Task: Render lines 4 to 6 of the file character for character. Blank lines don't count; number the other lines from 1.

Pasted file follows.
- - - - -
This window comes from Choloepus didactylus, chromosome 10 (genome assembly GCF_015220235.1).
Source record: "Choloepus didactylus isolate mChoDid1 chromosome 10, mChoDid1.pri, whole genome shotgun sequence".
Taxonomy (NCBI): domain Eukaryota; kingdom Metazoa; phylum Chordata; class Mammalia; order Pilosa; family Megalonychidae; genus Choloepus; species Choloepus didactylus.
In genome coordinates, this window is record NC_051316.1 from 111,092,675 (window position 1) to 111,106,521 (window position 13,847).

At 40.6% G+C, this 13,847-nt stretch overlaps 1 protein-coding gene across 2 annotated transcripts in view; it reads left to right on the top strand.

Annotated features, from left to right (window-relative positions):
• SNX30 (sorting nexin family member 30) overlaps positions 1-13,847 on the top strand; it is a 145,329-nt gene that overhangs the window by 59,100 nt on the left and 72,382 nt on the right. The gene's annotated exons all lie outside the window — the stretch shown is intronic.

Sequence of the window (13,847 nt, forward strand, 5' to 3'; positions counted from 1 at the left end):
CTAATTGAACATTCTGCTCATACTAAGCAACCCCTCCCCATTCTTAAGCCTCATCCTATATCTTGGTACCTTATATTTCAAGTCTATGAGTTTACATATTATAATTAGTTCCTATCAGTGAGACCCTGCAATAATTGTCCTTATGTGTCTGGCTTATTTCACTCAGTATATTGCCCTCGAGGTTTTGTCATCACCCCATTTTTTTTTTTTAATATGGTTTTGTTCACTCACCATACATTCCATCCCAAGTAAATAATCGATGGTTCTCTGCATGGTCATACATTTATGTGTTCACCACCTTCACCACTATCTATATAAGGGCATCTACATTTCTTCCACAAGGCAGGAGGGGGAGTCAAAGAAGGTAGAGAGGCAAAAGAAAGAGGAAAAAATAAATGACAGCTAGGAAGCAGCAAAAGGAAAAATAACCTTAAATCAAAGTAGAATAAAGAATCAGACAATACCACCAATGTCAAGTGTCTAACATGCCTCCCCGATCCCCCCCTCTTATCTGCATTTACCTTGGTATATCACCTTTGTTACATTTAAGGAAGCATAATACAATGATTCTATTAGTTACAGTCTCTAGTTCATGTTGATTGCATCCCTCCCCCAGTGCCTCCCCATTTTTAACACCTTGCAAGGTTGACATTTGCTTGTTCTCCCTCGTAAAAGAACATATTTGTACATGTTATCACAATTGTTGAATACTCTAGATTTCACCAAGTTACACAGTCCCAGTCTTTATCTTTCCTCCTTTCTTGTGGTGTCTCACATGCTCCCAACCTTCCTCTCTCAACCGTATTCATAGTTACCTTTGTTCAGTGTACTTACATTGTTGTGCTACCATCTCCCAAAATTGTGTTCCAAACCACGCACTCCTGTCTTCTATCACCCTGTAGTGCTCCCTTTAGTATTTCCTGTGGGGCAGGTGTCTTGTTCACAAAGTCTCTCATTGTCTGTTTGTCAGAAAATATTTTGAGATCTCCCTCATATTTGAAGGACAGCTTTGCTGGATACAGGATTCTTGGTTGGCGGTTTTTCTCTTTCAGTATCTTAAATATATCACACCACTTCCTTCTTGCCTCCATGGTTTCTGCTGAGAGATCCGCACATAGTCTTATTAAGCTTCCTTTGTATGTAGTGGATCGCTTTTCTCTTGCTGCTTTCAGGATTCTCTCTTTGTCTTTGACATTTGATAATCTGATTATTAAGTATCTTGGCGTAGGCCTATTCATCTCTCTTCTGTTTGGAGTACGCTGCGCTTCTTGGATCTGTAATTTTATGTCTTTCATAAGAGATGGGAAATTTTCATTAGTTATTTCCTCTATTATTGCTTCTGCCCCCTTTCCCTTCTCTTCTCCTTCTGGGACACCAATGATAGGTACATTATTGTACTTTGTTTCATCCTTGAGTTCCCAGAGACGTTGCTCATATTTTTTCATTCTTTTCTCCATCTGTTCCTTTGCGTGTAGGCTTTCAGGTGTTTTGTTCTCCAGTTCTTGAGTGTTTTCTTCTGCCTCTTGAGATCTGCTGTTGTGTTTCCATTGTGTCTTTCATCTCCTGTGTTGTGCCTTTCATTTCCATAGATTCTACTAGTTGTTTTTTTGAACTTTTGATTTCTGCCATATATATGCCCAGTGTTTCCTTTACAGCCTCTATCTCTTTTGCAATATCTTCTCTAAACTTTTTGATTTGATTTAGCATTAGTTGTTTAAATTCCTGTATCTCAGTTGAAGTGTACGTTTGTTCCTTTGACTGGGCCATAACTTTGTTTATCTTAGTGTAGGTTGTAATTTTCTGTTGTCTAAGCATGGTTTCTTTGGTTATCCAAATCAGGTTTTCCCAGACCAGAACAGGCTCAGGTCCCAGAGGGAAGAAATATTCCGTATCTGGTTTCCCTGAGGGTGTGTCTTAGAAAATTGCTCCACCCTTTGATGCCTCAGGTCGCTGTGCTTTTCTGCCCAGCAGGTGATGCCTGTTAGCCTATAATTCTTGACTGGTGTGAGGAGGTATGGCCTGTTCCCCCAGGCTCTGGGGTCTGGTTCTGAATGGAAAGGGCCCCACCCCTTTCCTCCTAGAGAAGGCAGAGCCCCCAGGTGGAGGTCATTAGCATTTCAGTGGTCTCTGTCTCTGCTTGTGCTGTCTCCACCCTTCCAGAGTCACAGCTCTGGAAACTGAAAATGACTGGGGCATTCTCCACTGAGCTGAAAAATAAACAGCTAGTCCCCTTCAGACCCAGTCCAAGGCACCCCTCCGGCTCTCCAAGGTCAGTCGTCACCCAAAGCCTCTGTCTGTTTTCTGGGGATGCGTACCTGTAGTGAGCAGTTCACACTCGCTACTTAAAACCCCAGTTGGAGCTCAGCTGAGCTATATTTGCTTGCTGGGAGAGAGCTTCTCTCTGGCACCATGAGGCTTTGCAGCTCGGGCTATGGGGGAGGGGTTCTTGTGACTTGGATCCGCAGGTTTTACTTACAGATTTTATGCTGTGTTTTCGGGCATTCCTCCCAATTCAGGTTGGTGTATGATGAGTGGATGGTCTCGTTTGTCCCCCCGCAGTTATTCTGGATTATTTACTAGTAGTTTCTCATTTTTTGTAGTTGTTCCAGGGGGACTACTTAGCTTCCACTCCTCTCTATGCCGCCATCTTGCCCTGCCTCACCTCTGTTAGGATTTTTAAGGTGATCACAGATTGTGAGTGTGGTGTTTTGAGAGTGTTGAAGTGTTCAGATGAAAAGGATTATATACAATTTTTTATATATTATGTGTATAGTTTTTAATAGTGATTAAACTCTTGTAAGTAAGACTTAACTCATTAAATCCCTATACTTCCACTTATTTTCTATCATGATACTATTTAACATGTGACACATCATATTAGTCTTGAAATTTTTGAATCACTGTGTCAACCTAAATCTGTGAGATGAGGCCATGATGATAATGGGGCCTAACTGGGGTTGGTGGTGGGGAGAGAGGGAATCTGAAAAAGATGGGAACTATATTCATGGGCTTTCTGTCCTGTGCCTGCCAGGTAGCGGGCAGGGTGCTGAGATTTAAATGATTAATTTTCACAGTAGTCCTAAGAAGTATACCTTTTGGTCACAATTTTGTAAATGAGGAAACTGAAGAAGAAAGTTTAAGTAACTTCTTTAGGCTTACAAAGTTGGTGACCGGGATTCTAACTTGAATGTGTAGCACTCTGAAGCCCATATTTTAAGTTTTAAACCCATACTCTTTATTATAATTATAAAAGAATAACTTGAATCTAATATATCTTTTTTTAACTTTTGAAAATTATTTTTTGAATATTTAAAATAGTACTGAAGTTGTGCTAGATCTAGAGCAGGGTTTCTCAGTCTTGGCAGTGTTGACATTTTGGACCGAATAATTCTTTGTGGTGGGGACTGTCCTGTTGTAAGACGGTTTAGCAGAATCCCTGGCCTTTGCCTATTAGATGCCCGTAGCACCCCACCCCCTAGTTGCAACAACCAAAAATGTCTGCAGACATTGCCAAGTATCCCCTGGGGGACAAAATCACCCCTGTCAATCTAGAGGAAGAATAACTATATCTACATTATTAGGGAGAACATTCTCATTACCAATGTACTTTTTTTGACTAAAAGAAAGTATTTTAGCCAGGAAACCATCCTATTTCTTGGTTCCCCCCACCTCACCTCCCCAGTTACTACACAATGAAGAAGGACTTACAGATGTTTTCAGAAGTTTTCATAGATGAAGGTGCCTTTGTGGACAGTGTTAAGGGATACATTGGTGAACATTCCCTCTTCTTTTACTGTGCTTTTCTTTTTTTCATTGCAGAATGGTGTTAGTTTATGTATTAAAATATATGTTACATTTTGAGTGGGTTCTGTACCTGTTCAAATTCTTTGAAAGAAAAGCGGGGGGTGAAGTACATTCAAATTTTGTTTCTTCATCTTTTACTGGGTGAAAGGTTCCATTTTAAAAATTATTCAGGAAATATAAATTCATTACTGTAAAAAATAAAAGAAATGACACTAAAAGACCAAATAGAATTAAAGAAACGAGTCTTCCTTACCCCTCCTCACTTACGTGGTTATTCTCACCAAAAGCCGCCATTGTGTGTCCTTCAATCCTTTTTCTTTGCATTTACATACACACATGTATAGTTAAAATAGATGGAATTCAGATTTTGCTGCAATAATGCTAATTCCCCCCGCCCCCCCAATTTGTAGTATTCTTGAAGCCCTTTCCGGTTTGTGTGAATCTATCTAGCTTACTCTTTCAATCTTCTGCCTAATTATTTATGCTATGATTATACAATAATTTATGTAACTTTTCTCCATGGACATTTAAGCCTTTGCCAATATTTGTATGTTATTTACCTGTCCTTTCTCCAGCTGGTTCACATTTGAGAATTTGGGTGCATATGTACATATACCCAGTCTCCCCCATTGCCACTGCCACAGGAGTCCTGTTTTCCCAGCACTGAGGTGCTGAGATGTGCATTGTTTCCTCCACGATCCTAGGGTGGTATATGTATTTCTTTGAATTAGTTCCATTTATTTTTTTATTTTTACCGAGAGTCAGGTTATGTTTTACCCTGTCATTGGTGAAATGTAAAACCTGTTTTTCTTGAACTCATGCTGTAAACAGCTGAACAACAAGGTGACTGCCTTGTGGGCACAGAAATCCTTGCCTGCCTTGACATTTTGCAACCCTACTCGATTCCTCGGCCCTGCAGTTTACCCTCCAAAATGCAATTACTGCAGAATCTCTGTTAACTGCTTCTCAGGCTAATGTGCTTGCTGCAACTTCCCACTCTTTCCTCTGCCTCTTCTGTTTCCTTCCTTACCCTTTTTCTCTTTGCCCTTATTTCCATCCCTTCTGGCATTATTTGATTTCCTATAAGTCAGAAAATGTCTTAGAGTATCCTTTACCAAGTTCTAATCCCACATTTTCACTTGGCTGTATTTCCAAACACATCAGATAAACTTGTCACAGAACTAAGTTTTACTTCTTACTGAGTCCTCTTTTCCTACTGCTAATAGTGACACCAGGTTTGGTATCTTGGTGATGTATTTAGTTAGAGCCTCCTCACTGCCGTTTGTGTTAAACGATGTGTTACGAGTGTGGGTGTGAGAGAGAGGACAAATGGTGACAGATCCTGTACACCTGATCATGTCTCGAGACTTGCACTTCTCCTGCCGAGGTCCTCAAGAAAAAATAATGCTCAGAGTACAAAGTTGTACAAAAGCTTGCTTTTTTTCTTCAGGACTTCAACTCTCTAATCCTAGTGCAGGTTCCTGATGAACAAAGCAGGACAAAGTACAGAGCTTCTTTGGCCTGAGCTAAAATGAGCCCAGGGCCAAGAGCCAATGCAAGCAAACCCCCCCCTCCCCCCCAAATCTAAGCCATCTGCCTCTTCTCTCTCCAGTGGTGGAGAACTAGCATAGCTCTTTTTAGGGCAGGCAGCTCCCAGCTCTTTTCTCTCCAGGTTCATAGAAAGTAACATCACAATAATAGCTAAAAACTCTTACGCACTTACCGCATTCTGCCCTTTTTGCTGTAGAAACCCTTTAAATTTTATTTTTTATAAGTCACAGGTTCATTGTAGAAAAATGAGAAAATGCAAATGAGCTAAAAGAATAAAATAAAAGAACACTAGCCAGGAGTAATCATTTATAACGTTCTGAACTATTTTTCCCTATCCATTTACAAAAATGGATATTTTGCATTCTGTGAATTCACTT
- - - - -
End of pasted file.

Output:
In genome coordinates, this window is record NC_051316.1 from 111,092,675 (window position 1) to 111,106,521 (window position 13,847).

At 40.6% G+C, this 13,847-nt stretch overlaps 1 protein-coding gene across 2 annotated transcripts in view; it reads left to right on the top strand.

Annotated features, from left to right (window-relative positions):